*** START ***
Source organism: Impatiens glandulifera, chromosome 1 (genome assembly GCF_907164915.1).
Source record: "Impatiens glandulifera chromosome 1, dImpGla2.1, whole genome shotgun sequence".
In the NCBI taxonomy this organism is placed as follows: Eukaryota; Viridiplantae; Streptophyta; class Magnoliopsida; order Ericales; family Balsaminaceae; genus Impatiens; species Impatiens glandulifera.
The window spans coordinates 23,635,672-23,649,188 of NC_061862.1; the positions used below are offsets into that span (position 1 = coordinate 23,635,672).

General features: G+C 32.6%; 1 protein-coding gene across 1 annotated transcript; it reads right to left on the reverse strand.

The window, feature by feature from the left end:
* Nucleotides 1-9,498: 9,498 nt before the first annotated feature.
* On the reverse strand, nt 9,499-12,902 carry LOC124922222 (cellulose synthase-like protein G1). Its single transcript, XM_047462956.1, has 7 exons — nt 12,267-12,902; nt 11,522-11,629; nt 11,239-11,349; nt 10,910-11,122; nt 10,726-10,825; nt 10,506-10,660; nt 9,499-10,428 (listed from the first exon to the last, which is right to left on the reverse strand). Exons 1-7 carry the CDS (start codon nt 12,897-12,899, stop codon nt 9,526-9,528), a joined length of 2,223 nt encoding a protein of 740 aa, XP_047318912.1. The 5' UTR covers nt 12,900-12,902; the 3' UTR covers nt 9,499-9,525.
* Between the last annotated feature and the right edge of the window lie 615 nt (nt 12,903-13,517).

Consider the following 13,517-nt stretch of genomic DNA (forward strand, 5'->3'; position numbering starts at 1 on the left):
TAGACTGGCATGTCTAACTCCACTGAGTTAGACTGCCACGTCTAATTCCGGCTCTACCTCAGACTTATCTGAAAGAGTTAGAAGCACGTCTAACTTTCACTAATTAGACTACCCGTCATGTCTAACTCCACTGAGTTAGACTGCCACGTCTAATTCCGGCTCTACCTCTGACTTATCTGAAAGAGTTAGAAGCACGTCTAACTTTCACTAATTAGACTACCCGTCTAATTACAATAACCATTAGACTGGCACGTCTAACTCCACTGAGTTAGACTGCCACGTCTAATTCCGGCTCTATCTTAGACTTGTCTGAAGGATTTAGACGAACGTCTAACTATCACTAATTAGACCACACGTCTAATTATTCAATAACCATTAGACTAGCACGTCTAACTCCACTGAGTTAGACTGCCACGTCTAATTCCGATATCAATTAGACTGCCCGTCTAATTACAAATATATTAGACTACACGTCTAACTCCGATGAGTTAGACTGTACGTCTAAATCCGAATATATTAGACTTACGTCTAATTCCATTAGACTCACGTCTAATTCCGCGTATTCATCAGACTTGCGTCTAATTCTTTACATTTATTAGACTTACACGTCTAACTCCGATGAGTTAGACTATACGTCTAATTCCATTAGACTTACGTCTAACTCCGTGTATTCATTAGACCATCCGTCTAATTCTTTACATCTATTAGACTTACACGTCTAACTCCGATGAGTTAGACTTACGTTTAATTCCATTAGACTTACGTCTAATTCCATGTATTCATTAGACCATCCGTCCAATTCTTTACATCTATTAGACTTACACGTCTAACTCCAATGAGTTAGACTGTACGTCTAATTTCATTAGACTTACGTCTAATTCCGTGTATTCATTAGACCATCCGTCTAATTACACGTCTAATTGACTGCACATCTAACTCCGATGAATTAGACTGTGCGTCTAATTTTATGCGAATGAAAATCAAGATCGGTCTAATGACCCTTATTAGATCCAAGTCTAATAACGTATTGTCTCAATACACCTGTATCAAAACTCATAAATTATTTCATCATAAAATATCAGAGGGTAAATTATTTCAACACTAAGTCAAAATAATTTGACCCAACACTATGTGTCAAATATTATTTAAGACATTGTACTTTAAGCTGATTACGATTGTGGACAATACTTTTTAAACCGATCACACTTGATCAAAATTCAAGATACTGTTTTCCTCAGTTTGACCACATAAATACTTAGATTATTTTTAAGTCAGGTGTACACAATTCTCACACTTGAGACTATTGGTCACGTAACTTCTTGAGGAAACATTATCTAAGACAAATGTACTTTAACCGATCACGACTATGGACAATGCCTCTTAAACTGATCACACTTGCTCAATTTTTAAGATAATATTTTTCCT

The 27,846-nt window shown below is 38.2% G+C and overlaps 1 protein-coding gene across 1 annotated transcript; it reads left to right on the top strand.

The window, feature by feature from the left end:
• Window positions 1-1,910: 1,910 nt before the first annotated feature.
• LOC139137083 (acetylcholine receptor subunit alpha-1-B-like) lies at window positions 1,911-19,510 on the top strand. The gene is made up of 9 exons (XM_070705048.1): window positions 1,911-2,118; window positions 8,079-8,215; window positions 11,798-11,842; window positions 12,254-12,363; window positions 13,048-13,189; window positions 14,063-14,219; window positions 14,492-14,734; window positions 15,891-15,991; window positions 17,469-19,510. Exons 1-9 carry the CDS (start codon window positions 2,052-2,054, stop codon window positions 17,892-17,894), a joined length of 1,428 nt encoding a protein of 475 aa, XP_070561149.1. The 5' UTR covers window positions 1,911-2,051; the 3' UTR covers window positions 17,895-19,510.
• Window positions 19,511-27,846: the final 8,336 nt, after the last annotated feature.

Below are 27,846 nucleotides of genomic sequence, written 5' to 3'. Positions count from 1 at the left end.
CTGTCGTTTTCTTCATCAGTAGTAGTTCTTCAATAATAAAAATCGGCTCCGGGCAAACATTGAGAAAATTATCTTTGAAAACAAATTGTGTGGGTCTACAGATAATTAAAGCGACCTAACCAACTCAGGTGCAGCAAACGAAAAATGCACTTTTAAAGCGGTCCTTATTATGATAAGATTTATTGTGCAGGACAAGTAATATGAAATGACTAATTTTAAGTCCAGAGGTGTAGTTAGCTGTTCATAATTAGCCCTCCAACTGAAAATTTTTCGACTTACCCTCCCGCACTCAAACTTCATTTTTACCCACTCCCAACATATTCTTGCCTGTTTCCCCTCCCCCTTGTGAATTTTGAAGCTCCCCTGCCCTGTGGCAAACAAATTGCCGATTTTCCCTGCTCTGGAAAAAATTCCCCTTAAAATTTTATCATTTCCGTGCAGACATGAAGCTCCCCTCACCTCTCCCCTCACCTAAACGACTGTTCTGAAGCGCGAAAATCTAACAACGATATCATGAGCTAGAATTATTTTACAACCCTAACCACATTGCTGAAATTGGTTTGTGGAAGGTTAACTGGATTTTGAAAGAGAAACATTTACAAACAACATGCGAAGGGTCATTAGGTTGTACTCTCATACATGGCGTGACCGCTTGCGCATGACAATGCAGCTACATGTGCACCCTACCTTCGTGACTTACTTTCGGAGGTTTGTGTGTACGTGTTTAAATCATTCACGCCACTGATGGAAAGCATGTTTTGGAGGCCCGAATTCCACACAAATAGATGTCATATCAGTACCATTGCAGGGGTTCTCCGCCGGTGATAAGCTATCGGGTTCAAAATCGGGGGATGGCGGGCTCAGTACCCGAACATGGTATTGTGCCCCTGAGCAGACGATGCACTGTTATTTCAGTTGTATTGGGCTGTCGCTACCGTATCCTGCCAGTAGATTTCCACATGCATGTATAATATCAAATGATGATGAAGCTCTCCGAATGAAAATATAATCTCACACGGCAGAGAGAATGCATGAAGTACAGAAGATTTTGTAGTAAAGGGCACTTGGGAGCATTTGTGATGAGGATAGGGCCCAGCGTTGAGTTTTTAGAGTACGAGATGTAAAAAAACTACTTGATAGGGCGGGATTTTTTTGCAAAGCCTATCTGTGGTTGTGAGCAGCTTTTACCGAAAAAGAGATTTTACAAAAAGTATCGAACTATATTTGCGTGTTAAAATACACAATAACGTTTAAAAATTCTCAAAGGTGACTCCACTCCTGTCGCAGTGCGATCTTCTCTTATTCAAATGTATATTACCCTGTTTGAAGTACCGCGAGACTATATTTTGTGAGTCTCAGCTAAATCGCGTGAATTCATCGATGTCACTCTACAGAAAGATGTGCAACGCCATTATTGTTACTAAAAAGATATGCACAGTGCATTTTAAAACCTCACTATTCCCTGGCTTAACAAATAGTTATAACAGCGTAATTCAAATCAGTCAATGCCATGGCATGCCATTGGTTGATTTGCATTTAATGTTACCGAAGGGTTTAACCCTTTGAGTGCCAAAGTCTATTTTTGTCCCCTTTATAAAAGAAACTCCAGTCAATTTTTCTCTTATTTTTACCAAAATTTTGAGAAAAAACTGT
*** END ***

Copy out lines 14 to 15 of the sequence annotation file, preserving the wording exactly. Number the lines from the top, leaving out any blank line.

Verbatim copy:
• Window positions 1-1,910: 1,910 nt before the first annotated feature.
• LOC139137083 (acetylcholine receptor subunit alpha-1-B-like) lies at window positions 1,911-19,510 on the top strand. The gene is made up of 9 exons (XM_070705048.1): window positions 1,911-2,118; window positions 8,079-8,215; window positions 11,798-11,842; window positions 12,254-12,363; window positions 13,048-13,189; window positions 14,063-14,219; window positions 14,492-14,734; window positions 15,891-15,991; window positions 17,469-19,510. Exons 1-9 carry the CDS (start codon window positions 2,052-2,054, stop codon window positions 17,892-17,894), a joined length of 1,428 nt encoding a protein of 475 aa, XP_070561149.1. The 5' UTR covers window positions 1,911-2,051; the 3' UTR covers window positions 17,895-19,510.